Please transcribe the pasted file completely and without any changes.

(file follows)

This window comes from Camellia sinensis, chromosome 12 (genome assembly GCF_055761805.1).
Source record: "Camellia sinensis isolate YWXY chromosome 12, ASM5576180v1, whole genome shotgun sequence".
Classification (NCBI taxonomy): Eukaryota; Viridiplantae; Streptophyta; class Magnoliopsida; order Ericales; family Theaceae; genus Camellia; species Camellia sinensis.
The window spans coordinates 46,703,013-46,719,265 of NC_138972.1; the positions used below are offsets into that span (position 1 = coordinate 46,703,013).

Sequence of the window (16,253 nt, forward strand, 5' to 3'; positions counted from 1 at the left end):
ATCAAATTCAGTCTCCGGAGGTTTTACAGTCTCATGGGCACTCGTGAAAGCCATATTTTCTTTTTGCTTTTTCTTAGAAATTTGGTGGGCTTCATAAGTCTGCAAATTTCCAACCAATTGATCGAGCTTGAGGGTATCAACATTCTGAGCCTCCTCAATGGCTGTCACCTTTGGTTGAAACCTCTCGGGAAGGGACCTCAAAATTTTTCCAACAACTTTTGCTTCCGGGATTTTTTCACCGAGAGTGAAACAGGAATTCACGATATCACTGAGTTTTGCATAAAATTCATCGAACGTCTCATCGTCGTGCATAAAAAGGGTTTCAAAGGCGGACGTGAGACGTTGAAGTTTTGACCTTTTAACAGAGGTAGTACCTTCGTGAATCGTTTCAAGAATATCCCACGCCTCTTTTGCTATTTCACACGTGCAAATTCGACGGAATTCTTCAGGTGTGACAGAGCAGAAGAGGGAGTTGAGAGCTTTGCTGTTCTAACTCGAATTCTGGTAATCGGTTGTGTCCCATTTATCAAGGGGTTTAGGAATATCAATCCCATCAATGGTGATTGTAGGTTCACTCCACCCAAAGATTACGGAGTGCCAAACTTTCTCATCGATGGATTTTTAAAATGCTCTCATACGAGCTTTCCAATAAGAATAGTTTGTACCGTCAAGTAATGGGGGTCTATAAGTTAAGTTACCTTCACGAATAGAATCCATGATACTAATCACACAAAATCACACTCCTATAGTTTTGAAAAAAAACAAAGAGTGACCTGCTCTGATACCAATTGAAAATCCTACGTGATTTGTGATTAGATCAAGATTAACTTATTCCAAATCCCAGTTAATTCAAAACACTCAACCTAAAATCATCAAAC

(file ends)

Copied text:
This window comes from Camellia sinensis, chromosome 12 (genome assembly GCF_055761805.1).
Source record: "Camellia sinensis isolate YWXY chromosome 12, ASM5576180v1, whole genome shotgun sequence".
Classification (NCBI taxonomy): Eukaryota; Viridiplantae; Streptophyta; class Magnoliopsida; order Ericales; family Theaceae; genus Camellia; species Camellia sinensis.
The window spans coordinates 46,703,013-46,719,265 of NC_138972.1; the positions used below are offsets into that span (position 1 = coordinate 46,703,013).

Sequence of the window (16,253 nt, forward strand, 5' to 3'; positions counted from 1 at the left end):
ATCAAATTCAGTCTCCGGAGGTTTTACAGTCTCATGGGCACTCGTGAAAGCCATATTTTCTTTTTGCTTTTTCTTAGAAATTTGGTGGGCTTCATAAGTCTGCAAATTTCCAACCAATTGATCGAGCTTGAGGGTATCAACATTCTGAGCCTCCTCAATGGCTGTCACCTTTGGTTGAAACCTCTCGGGAAGGGACCTCAAAATTTTTCCAACAACTTTTGCTTCCGGGATTTTTTCACCGAGAGTGAAACAGGAATTCACGATATCACTGAGTTTTGCATAAAATTCATCGAACGTCTCATCGTCGTGCATAAAAAGGGTTTCAAAGGCGGACGTGAGACGTTGAAGTTTTGACCTTTTAACAGAGGTAGTACCTTCGTGAATCGTTTCAAGAATATCCCACGCCTCTTTTGCTATTTCACACGTGCAAATTCGACGGAATTCTTCAGGTGTGACAGAGCAGAAGAGGGAGTTGAGAGCTTTGCTGTTCTAACTCGAATTCTGGTAATCGGTTGTGTCCCATTTATCAAGGGGTTTAGGAATATCAATCCCATCAATGGTGATTGTAGGTTCACTCCACCCAAAGATTACGGAGTGCCAAACTTTCTCATCGATGGATTTTTAAAATGCTCTCATACGAGCTTTCCAATAAGAATAGTTTGTACCGTCAAGTAATGGGGGTCTATAAGTTAAGTTACCTTCACGAATAGAATCCATGATACTAATCACACAAAATCACACTCCTATAGTTTTGAAAAAAAACAAAGAGTGACCTGCTCTGATACCAATTGAAAATCCTACGTGATTTGTGATTAGATCAAGATTAACTTATTCCAAATCCCAGTTAATTCAAAACACTCAACCTAAAATCATCAAAC